These Courts generally have the final say in almost all matters of a federal nature. The Federal Court System is created by the Constitution of the country. They, too, have a similar hierarchy of Courts but at a federal level. In fact, in addition to courts trying civil and criminal matters, some courts have been created for specific matters such as International Trade and Bankruptcy.

The selection of judges here is not as unique as it is at the state level. Here the judges are nominated by the President. Thereafter, their nominations are confirmed by the Senate. This is a procedure that is enshrined in the Constitution of the US. They generally hold office for life, but it is subject to good behavior. If the judge involves himself in any activity that is unwonted for, then such a judge will be impeached. The Constitution of the country also lays down the procedure of such impeachment.

The matters that are entertained by these Courts are far grave and vast. The jurisdiction over subject matters is not just limited to cases that are of a civil or criminal nature. These courts also deal with matters that involve interpretation of the Constitution. Any laws and the treaties that were entered into by the US are also a part of its jurisdiction.

Main Differences Between State and Federal Courts 

  1. State Courts operate at a state level, whereas the Federal Courts function at a federal level.
  2. The State Courts are created by the Constitution of the respective States and the laws of those States. On the other hand, the Federal Courts are created by the Constitution of the country.
  3. The matters that are entertained by the State Courts are mostly criminal or civil. On the other hand, the jurisdiction of the Federal Courts is not just limited to cases that are of a civil or criminal nature. These courts also deal with matters that involve interpretation of the Constitution.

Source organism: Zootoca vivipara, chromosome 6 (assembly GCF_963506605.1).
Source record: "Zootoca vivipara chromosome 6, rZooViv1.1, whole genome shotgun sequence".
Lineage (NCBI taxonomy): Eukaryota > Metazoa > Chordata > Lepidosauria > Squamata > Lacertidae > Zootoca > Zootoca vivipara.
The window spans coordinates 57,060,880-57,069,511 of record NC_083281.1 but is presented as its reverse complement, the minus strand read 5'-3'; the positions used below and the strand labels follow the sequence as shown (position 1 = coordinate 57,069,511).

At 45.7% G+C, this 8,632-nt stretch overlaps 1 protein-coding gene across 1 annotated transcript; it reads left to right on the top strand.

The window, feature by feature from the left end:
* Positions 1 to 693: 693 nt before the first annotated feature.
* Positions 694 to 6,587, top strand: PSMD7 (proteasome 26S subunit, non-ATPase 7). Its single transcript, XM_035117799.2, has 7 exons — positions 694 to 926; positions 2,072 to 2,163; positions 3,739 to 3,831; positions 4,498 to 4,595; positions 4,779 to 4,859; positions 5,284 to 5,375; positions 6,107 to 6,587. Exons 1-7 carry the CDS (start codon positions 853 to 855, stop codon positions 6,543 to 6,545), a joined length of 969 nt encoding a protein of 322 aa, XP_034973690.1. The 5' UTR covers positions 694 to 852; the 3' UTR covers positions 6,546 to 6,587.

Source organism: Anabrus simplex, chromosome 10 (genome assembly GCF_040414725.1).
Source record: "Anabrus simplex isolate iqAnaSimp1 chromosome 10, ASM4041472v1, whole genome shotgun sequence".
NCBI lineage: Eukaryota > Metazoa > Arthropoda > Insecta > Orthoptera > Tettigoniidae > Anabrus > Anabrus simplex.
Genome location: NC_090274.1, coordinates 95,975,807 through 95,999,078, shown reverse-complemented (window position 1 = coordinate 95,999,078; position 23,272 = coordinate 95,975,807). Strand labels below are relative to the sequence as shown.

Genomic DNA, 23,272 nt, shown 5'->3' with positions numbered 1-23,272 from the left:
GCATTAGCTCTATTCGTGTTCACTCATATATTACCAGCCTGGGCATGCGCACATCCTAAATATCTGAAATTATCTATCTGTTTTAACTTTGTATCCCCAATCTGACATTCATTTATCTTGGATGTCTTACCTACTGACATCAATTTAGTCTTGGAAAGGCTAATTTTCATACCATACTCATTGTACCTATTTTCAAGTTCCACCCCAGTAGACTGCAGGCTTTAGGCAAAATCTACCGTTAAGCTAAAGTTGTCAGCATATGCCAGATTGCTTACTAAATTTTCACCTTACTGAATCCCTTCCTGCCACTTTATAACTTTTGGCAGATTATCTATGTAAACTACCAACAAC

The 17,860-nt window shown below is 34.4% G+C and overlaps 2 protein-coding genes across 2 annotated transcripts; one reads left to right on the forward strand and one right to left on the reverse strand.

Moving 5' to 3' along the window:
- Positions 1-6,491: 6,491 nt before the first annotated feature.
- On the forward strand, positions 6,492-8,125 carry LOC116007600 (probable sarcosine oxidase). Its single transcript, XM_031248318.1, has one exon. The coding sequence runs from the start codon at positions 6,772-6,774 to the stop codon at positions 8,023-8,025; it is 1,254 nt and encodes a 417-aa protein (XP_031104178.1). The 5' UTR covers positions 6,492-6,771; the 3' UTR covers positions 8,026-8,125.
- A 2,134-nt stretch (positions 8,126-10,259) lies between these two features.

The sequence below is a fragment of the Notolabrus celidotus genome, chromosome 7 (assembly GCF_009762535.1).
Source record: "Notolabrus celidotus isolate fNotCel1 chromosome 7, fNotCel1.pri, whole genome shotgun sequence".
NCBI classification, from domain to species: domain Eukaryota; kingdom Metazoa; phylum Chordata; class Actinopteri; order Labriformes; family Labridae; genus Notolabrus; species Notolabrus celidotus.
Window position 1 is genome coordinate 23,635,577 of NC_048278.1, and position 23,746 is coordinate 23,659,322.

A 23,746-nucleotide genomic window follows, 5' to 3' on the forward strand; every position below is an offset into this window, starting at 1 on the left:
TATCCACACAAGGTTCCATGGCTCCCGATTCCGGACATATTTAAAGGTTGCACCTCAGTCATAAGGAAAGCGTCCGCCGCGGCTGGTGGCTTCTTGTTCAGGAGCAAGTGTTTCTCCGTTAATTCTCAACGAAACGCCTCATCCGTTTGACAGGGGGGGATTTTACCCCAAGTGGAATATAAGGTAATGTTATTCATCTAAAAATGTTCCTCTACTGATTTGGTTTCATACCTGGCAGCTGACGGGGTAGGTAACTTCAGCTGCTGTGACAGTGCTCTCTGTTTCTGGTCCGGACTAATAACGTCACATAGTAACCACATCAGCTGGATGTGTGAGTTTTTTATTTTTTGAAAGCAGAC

4. The appointment of the judges in the State Courts can be made by conducting an election, appointing a judge only for a few years, or for life. In contrast, the judge in the Federal Courts is nominated by the President. Thereafter, their nominations are confirmed by the Senate.
  5. The State’s Supreme Court is the final authority when dealing with the interpretation of the State Constitution or laws. In Federal Courts, the US Supreme Court is the final authority in matters that aren’t unique to the states.

Conclusion

It does not always matter what structure the countries follow to deliver justice as long as they deliver it fast and efficaciously. But most often than not, countries fail at doing so. The US justice delivery system is unique in comparison to the rest of the world due to its federal structure. The Court Structure in the US is fascinating yet a source of confusion. This is because their justice delivery system is divided between the Federal Court System and the State Court System.

While both are a part of the federal system of the US Government, the former is constituted by the State’s Constitution, whereas the latter is constituted by the Constitution of the country. The former constitutes of the lower courts and the highest court as the Supreme Court. On the other hand, the latter also has a similar system but on a federal level. The matters these courts preside over are also different.

References

  1. https://heinonline.org/HOL/LandingPage?handle=hein.journals/sealr19&div=24&id=&page=
  2. https://www.degruyter.com/document/doi/10.4159/9780674042247/html